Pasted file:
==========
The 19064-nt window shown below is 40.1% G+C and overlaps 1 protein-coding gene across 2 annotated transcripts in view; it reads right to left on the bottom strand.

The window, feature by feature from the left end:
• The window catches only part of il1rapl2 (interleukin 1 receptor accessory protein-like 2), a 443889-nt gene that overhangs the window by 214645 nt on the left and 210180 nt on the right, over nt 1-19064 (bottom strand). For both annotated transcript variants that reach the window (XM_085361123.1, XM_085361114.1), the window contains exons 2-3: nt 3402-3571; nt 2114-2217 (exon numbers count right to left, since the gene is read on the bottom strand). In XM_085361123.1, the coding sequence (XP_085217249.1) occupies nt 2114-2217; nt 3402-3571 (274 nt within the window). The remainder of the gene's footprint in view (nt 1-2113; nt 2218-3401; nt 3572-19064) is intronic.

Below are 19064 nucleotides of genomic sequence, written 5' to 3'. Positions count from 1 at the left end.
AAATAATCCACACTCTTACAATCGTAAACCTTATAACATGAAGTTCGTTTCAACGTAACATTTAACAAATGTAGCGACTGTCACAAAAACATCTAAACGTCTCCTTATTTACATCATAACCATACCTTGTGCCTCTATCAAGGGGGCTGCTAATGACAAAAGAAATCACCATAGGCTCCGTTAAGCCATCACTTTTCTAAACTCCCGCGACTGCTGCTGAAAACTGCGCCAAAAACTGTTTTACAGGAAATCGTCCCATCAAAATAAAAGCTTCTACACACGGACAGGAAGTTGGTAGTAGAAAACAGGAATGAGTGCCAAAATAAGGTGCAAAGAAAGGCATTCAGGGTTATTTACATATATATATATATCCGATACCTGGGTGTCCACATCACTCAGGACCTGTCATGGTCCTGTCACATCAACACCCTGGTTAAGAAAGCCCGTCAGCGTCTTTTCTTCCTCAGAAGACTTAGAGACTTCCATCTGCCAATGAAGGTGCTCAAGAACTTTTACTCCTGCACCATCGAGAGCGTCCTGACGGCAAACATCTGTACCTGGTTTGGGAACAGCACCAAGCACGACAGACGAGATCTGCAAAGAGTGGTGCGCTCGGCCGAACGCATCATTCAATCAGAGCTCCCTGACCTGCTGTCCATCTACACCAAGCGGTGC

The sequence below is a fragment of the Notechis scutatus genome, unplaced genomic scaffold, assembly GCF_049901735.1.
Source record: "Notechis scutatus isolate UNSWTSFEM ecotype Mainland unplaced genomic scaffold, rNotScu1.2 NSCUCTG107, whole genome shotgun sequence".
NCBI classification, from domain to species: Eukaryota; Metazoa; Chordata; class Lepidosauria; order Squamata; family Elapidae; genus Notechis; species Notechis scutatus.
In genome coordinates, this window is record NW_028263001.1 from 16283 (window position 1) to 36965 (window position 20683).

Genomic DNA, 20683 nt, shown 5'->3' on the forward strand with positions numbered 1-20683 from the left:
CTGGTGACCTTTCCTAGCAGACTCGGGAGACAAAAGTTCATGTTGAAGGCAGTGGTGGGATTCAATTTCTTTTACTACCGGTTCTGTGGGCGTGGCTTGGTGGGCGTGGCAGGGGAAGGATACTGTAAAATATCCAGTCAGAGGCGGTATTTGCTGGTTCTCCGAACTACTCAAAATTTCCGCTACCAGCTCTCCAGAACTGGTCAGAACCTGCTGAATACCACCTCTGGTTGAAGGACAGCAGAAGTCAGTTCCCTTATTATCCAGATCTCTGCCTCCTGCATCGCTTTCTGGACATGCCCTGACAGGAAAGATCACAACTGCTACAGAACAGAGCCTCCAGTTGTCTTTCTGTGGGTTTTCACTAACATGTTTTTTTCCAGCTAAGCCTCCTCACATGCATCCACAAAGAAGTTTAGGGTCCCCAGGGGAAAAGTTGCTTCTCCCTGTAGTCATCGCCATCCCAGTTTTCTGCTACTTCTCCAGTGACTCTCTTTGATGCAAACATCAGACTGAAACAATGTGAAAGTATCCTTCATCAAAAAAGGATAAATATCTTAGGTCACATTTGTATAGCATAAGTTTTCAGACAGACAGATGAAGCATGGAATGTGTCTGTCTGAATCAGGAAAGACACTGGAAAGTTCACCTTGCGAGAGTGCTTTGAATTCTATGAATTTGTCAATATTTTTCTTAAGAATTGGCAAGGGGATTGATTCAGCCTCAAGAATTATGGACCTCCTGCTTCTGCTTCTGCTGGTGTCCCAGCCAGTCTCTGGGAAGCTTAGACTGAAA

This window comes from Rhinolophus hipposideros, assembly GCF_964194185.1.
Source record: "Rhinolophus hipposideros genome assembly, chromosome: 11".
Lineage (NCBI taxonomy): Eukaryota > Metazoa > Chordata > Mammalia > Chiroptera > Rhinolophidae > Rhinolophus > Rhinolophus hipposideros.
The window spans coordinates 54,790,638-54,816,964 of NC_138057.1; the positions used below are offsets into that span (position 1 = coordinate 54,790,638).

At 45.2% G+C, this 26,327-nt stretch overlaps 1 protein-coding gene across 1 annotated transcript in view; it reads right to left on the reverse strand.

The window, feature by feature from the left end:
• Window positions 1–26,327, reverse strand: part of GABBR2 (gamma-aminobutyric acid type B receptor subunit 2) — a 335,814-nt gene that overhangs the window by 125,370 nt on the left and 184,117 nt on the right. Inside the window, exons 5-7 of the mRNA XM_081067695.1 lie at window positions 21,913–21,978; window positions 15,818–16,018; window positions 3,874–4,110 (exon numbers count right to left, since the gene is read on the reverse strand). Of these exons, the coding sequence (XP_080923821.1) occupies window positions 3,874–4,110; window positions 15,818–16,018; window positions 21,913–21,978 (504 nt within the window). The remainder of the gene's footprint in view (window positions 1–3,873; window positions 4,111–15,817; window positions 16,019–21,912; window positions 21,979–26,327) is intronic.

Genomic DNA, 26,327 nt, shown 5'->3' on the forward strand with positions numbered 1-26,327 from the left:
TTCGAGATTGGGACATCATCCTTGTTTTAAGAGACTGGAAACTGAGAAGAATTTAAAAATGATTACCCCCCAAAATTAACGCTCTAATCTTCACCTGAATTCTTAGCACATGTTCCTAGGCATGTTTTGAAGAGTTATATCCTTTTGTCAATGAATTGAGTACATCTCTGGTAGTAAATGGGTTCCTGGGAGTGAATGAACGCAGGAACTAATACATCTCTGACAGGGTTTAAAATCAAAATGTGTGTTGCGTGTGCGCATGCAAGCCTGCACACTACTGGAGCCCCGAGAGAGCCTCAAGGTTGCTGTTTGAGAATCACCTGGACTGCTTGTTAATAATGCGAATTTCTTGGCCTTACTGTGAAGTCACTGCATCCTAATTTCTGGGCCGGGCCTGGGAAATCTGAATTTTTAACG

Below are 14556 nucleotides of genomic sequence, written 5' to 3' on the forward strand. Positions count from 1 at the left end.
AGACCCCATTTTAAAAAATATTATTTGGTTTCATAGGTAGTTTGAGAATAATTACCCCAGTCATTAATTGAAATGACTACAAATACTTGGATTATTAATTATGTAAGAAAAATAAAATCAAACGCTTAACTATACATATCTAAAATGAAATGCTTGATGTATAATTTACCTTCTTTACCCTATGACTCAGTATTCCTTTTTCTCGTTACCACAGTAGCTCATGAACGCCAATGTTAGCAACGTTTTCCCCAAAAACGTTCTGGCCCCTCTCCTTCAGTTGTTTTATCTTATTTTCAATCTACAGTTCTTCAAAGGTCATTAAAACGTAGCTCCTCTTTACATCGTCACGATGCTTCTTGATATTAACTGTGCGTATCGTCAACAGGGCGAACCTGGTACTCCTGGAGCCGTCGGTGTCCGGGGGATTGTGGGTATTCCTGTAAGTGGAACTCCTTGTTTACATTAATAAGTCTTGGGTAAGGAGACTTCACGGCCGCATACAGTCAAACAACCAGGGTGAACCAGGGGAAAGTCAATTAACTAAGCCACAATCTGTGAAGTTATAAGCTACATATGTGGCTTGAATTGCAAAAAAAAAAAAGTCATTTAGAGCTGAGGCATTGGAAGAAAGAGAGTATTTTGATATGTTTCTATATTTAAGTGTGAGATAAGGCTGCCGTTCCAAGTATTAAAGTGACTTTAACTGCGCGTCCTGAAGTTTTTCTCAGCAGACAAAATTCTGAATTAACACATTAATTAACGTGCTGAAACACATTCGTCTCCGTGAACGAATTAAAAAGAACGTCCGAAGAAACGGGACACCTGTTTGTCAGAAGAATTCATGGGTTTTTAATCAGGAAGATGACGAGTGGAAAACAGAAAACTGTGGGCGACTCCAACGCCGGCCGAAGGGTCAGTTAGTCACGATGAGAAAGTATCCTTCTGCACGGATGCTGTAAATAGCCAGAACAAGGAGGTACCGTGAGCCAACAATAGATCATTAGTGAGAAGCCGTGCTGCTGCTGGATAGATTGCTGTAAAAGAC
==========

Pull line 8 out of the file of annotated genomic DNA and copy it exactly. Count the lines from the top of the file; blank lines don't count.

NCBI classification, from domain to species: Eukaryota; Metazoa; Chordata; class Lepidosauria; order Squamata; family Elapidae; genus Notechis; species Notechis scutatus.